Solid Q4 results, return of FIIs, improving macros drive market's record surge
A combination of factors -- better corporate Q4 results in FY23, return of the foreign institutional investors (FII), Indias improving macroeconomic data, being the brightest among the emerging market and small investors not wanting to be left out and coming into the market -- have together taken the country's stock markets on a record high, said experts.
The market indices -- NSE's Nifty and the Sensex of the BSE -- are nearing their 52-week high points.
The Nifty of the NSE on Friday opened at 18,723.30 and touched a high of 18,864.70. The 52-week high point was 18,887.60.
Similarly, the Sensex of BSE opened at 62,960.73, touched a high of 63,520.36 and closed at 62,917.63 points. The highest level was 63,583.07 points.
"The domestic economic indicators continue to remain healthy and showing sustained momentum in both manufacturing and services growth along with now declining inflation numbers raising hopes of increase in consumer demand as well. This has been one of the key reasons for our markets performing relatively well since a few weeks ago. Now recently, with global macros also showing some improvement on the inflation front is helping to sustain the positive sentiments," Roop Bhootra, CEO, Investment Services, Anand Rathi Shares and Stock Brokers, told IANS.
"One of the key drivers of the Indian stock market's upward trend is the overall positive economic outlook of the country. India's robust economic growth, supported by government initiatives such as infrastructure development, taxation reforms and efforts to improve the ease of doing business are moving the market upwards," said Hardick Bora, Co-Head, Equity, Union Asset Management Company Private Ltd, told IANS.
Given the structural nature of these factors, India's economic growth is expected to be one of the fastest over the five years. This has enhanced overall investor confidence, Bora added.
Experts do not agree that the return of the FII to Indian markets as the sole or major factor for the markets to go up.
"We believe that even though FII activity can impact stock prices in the short term, in the medium to long term, prices tend to move in line with their intrinsic values. Moreover, FIIs often invest in markets based on their long-term growth potential and the attractiveness of the particular economy," Bora said.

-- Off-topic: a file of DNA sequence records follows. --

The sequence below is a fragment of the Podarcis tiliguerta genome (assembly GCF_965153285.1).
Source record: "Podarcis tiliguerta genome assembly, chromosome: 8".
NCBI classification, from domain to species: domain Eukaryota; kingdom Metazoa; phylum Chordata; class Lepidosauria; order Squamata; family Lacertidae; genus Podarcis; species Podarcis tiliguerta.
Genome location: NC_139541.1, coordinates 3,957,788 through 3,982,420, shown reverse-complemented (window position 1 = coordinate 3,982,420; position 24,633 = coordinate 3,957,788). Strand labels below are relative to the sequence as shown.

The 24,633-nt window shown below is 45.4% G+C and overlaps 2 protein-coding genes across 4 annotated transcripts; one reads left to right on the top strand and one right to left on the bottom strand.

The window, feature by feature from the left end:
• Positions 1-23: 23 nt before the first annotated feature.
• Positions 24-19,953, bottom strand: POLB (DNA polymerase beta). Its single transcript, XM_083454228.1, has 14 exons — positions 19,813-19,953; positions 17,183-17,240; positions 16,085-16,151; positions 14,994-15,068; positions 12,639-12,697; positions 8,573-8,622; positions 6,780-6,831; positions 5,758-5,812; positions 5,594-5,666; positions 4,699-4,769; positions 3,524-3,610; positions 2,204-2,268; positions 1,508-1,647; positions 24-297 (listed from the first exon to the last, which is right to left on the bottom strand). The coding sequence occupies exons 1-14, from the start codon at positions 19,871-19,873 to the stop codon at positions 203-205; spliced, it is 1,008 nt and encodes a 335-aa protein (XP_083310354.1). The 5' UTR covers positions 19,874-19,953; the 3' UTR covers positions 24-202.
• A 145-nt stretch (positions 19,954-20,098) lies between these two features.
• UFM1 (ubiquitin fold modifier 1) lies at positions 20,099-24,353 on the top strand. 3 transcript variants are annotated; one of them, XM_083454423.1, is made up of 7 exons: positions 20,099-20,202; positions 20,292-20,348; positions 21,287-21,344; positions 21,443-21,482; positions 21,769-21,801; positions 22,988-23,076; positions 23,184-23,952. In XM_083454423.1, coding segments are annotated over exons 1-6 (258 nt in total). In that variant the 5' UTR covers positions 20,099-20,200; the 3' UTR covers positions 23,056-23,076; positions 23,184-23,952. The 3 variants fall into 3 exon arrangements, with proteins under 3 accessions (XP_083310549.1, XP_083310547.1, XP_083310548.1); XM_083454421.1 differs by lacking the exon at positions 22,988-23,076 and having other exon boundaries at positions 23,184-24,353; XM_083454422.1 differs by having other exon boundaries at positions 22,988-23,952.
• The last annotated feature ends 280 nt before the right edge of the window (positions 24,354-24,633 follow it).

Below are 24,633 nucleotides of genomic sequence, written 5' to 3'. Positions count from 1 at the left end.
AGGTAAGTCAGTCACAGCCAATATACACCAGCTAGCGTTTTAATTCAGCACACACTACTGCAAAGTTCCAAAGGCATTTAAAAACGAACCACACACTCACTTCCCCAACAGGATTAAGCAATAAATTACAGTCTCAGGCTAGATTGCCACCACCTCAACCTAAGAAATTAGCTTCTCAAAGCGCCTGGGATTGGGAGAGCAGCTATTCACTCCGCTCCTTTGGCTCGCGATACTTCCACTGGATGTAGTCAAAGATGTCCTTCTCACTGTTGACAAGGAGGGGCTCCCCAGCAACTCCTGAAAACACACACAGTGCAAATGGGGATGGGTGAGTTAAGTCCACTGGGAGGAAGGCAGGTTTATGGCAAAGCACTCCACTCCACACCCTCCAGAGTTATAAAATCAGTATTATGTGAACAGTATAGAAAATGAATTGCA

Bhootra pointed out at the healthy about Rs 14,000 crore per month inflows from the domestic systematic investment plans of domestic mutual funds.
So, for how long the uptrend in the market would continue or when will the party end?
"The upward movement in the Indian stock markets could continue as long as the global risk appetite remains high, interest rates do not rise majorly from here and domestic macros do not deteriorate in the face of El Nino pattern developing or other factors," Dhiraj Relli, MD & CEO at HDFC Securities, told IANS.
"Markets may start getting nervous ahead of the next round of state elections due in November/December 2023," he added.
On the other hand, Bhootra said buoyancy in the markets could continue to remain for the year as the overall economic situation is good and in an uptrend.
"The only risk to the markets may be from global events and do not see anything alarming on the domestic front," he said.
Stressing that ups and down are part of the markets and it never goes in one direction continuously Bhootra said if one looks from valuations and long-term growth perspective, India will continue to remain a long term growth story for years to come and there would be a lot of opportunities in the markets in between.
"In terms of valuations, the recent rally has discounted a part of the growth for this year, and we could say that we are trading at reasonable valuations now as compared to a quarter earlier," Bhootra told IANS.
"Our approach to evaluating equity markets revolves around intrinsic value, as we believe that stock prices tend to align with intrinsic values over the long term. Our internal research indicates that the Nifty is presently trading at a moderate premium to its fair value. However, considering the anticipated growth in this fair value, we find the premium to be justified and see equity markets as an attractive asset class from a long-term standpoint," Bora said.
He said stock prices tend to follow fair values. And growth in fair value of Nifty has in turn been driven by nominal gross domestic product (GDP) growth. Hence, we believe one of the most critical metrics to track is India's GDP growth.
"Despite being the fifth largest, the Indian economy is likely to be the 17th fastest growing economy in the world as per International Monetary Fund (IMF). Many factors are aiding this growth potential, including growth-oriented Government initiatives."
Other macroeconomic variables like inflation, interest rates, foreign exchange rates, industrial activity, fiscal deficit and others have impacted stock prices, but their effect has been temporary since most of these correct themselves over time.
(Venkatachari Jagannathan can be reached at email@example.com)
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